Red Hat
Apr 25, 2013
by Adam Warski

MacWire generates new instance creation code of given classes, using values in the enclosing type for constructor parameters, with the help of Scala Macros. DI container replacement.

Version 0.2 has just landed!

First things first …

First, some bad news. Due to limitations of the current macros implementation in Scala (for more details see this discussion) in order to avoid occasional compilation errors it is necessary to add type ascriptions to the dependencies. This is a way of helping the type-checker that is invoked by the macro to figure out the types of the values which can be wired.

In practice it is good to always write the type ascription. For example:

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trait MyModule {
   ...
   lazy val theUserFinder: UserFinder = wire[UserFinder]
   ...
}

This is a major inconvenience, but hopefully will get resolved some day. See the “Limitations” section in the README for more details.

Update 28/04/2013 As noted in the comments below, the recommendation for adding type ascriptions may be in fact relaxed by adding special-handling for declarations that are simple wire[X] expressions. So stay tuned for future releases for improvements :)

Also, it is worth noting that the type ascription may be a subtype of the wired type. This can be useful if you want to expose e.g. a trait that the wired class extends, instead of the full implementation.

… to the point

Now, to the good news. Especially when developing web applications, it is very useful to scope some of the dependencies, so that there’s a new instance for each request (but for each dependency usage, it is the same instance in one request), or that there’s a single instance per http session.

So far MacWire had two “built-in” scopes: singleton (declare the dependency as lazy val) and dependent (def). Now it is possible to create custom scopes, by implementing the Scope trait.

Scopes often seem “magical”; in traditional frameworks it is usually necessary to add an annotation to the class and then the dependency is automagically turned into a scoped one by the container.

In fact implementing a scoped bean is quite simple. We need two things. Firstly, instead of using instances directly, we need to use a proxy which delegates method calls to the “current instance”. What “current instance” means is scope-specific.

Secondly, we need a way to read a value from the scope, and store a value in the scope, if there’s no value yet. The two methods in the Scope trait correspond directly to the two cases outlined above.

Using a scope is quite straightforward; the scope of a dependency is declared in the wiring code, in the module. For example:

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trait WebModule {
   lazy val loggedInUser: LoggedInUser = session(wire[LoggedInUser])
 
   def session: Scope
}

Note that the scope here is abstract (only the name suggests that it is a session scope). This has a couple of advantages. For testing, we can substitute a NoOpScope. Also, we can move the framework-integration code to the integration layer, or even provide a couple of implementations depending on the framework/container used.

MacWire comes with a Scope implementation targeted at synchronous web frameworks, ThreadLocalScope. The scope needs to be associated and disassociated with a scope storage. To implement a:

  • request scope, we need a new empty storage for every request (associateWithEmptyStorage method)
  • session scope, the storage (a Map) should be stored in the HttpSession (associate(Map) method)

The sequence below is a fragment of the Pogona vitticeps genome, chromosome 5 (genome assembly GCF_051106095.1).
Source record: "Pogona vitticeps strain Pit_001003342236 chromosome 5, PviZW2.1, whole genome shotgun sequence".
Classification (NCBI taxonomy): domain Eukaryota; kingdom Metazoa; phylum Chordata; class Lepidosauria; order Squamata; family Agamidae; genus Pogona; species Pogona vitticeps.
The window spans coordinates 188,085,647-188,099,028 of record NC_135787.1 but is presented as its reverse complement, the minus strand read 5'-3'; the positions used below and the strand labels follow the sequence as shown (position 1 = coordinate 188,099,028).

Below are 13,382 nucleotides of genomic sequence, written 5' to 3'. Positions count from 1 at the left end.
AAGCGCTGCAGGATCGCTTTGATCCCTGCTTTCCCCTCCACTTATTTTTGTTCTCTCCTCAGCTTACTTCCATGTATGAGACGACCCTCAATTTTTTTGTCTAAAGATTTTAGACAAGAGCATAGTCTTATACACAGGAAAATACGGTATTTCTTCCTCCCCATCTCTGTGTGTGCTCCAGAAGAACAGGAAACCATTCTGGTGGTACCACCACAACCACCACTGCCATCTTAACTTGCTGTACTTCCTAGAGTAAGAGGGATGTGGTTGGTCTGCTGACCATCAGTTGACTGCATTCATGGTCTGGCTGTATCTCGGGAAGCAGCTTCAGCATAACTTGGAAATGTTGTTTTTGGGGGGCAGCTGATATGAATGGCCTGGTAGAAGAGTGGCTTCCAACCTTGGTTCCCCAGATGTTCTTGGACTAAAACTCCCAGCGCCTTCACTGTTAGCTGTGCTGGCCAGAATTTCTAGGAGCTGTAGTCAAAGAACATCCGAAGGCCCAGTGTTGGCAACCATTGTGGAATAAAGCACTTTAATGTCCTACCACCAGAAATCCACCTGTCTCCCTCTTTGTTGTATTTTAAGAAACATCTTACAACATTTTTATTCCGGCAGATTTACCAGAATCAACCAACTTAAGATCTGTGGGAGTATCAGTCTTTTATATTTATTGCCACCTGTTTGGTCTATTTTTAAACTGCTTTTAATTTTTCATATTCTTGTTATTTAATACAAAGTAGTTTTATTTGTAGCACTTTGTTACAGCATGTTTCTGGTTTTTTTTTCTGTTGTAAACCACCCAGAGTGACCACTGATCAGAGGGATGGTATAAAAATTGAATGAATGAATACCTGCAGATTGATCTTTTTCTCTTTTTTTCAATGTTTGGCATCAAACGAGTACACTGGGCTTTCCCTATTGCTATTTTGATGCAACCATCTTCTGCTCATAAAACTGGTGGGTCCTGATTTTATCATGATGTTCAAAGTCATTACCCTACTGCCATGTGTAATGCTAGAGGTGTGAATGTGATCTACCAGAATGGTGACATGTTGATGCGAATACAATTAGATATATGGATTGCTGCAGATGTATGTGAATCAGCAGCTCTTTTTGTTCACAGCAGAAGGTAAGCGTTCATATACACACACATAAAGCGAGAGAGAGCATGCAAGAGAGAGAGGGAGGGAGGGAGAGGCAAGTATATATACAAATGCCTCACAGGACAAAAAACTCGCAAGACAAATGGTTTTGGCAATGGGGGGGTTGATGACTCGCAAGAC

This association can be done, for example, in a servlet filter:

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class ScopeFilter(sessionScope: ThreadLocalScope) extends Filter {
  def init(filterConfig: FilterConfig) {}
 
  def doFilter(request: ServletRequest, response: ServletResponse, chain: FilterChain) {
    val httpRequest = request.asInstanceOf[HttpServletRequest]
 
    val sessionScopeStorage = new ScopeStorage {
      def get(key: String) = Option(httpRequest.getSession.getAttribute(key))
      def set(key: String, value: Any) {
        httpRequest.getSession.setAttribute(key, value)
      }
    }
 
    sessionScope.withStorage(sessionScopeStorage) {
      chain.doFilter(request, response)
    }
  }
 
  def destroy() {}
}

Note also that it is trivial to use a scoped value e.g. in an asynchronous process, where no web request is available: simply associate the scope with any storage, can be a temporary map. In traditional web frameworks this usually requires some amount of hacking.

To sum up, to use a scope in MacWire you need to:

  • declare a Scope in your module, use if for scoped dependencies
  • provide an implementation of the scope, e.g. ThreadLocalScope
  • associate the scope with a storage, e.g. in a servlet filter

You can see how this works in practice by browsing & running a Scalatra+MacWire example application. To run, clone MacWire and use this command: sbt examples-scalatra/run. To browse the code, simply head to GitHub.

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The example contains a request-scoped dependency (SubmittedData), session-scoped dependency (LoggedInUser) and three main services (Service1, Service2, Service3). Each class has some dependencies (declared in the constructor), and is wired using wire[]. The code is organised in two modules: logic and servlet. The services have methods to return a string-status, containing the current request and session-scoped values, so that it is possible to verify that indeed the values are shared properly. The servlet module contains a servlet which shows the service status, plus the scopes implementations.

Note that the scopes subproject is completely independent, and can be used stand-alone with manual wiring or any other library/framework. Its only dependency is javassist.

Have fun!
Adam